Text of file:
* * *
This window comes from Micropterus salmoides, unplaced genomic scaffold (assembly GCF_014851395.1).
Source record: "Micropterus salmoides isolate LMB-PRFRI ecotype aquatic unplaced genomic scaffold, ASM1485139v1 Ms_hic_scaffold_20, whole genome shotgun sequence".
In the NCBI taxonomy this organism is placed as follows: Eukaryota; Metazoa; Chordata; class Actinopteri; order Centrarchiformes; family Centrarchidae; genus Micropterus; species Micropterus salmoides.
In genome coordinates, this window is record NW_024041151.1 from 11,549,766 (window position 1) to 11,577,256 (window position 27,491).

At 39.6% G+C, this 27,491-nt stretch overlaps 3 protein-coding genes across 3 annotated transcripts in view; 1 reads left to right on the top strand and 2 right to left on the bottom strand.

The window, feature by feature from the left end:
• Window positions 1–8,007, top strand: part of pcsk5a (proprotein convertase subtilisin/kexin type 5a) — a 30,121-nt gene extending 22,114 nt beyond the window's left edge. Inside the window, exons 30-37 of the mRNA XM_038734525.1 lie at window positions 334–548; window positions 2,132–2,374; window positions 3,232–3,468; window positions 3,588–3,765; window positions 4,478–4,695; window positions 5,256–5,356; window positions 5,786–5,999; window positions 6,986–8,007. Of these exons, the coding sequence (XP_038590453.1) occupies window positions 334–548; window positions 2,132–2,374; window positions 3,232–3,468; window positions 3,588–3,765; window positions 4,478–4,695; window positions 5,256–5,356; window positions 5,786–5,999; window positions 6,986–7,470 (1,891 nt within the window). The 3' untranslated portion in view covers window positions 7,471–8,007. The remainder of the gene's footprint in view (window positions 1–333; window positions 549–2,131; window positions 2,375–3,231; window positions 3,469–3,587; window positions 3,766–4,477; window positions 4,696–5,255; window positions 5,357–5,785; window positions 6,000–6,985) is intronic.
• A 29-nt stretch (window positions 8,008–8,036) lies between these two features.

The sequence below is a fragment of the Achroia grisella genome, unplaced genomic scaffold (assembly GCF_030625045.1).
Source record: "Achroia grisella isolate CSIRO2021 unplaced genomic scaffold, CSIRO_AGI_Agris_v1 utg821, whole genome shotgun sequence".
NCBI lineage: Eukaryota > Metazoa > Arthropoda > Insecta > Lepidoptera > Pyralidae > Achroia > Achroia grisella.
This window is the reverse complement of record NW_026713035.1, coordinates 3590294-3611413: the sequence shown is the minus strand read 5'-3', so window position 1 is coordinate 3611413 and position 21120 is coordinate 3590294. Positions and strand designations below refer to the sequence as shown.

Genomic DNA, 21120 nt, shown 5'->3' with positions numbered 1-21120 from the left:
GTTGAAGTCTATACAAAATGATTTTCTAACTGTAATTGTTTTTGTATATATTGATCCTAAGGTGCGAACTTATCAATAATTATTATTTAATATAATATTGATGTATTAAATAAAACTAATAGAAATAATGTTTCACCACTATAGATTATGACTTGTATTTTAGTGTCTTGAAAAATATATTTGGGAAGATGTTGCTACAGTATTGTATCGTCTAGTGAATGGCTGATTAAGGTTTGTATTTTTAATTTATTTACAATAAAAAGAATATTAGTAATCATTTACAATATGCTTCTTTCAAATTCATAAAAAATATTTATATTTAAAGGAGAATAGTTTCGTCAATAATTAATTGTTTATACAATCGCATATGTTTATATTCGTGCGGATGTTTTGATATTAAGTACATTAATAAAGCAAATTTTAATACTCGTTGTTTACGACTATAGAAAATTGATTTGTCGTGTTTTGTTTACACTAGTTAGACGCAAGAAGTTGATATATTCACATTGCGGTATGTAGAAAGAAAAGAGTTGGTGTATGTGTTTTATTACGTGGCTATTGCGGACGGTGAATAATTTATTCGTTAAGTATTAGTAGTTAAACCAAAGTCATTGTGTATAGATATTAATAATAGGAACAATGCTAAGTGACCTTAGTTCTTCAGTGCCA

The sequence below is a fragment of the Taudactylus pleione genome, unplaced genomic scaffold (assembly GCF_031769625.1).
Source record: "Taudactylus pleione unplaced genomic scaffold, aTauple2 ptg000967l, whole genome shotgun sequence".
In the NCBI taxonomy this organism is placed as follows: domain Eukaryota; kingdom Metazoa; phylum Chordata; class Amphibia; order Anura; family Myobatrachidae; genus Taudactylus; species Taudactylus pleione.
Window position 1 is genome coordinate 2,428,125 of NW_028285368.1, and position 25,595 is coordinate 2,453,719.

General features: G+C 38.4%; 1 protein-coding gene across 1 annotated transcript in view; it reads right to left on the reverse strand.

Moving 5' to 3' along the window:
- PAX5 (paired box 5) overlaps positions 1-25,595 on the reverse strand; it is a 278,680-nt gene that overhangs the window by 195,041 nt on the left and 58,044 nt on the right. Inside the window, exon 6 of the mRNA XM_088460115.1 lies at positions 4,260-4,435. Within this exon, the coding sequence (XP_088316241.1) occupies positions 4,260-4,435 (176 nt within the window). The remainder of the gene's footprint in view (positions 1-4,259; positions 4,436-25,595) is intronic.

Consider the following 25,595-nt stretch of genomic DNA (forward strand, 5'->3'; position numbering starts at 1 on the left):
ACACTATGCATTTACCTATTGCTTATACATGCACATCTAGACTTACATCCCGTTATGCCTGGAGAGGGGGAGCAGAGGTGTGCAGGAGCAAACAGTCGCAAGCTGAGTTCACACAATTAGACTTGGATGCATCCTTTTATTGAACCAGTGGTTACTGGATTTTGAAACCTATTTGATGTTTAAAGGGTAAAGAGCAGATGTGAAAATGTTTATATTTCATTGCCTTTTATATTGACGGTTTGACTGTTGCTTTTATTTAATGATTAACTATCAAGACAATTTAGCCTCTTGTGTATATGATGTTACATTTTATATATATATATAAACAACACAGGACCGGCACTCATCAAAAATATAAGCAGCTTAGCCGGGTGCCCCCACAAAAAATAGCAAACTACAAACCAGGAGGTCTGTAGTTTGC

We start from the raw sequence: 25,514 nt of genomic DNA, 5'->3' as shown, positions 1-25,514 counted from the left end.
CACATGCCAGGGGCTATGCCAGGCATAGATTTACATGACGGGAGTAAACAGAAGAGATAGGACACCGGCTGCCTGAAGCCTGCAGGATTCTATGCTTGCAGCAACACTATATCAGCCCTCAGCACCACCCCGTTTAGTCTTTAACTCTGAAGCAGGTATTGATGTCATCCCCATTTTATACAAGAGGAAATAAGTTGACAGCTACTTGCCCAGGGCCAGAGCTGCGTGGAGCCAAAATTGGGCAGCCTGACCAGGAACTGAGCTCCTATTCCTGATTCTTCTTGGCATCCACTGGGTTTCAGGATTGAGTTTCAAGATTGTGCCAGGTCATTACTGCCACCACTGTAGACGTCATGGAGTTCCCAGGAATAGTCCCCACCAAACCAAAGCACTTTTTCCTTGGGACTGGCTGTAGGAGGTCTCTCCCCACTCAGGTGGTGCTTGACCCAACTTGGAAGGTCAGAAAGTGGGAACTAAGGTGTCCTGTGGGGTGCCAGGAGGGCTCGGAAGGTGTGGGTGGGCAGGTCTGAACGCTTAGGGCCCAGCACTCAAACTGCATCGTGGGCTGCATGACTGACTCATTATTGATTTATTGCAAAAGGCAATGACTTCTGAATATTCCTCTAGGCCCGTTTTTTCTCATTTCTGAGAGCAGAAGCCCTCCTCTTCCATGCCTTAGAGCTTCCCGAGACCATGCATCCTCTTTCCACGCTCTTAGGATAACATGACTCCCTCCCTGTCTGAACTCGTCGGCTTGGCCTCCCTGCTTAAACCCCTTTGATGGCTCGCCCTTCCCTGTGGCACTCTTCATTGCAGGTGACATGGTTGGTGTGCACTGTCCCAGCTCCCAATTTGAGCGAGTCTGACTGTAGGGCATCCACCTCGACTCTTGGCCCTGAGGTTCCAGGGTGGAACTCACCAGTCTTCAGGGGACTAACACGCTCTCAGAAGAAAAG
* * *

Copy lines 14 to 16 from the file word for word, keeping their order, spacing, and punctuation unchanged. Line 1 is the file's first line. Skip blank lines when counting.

GTTGAAGTCTATACAAAATGATTTTCTAACTGTAATTGTTTTTGTATATATTGATCCTAAGGTGCGAACTTATCAATAATTATTATTTAATATAATATTGATGTATTAAATAAAACTAATAGAAATAATGTTTCACCACTATAGATTATGACTTGTATTTTAGTGTCTTGAAAAATATATTTGGGAAGATGTTGCTACAGTATTGTATCGTCTAGTGAATGGCTGATTAAGGTTTGTATTTTTAATTTATTTACAATAAAAAGAATATTAGTAATCATTTACAATATGCTTCTTTCAAATTCATAAAAAATATTTATATTTAAAGGAGAATAGTTTCGTCAATAATTAATTGTTTATACAATCGCATATGTTTATATTCGTGCGGATGTTTTGATATTAAGTACATTAATAAAGCAAATTTTAATACTCGTTGTTTACGACTATAGAAAATTGATTTGTCGTGTTTTGTTTACACTAGTTAGACGCAAGAAGTTGATATATTCACATTGCGGTATGTAGAAAGAAAAGAGTTGGTGTATGTGTTTTATTACGTGGCTATTGCGGACGGTGAATAATTTATTCGTTAAGTATTAGTAGTTAAACCAAAGTCATTGTGTATAGATATTAATAATAGGAACAATGCTAAGTGACCTTAGTTCTTCAGTGCCA

The sequence below is a fragment of the Taudactylus pleione genome, unplaced genomic scaffold (assembly GCF_031769625.1).
Source record: "Taudactylus pleione unplaced genomic scaffold, aTauple2 ptg000967l, whole genome shotgun sequence".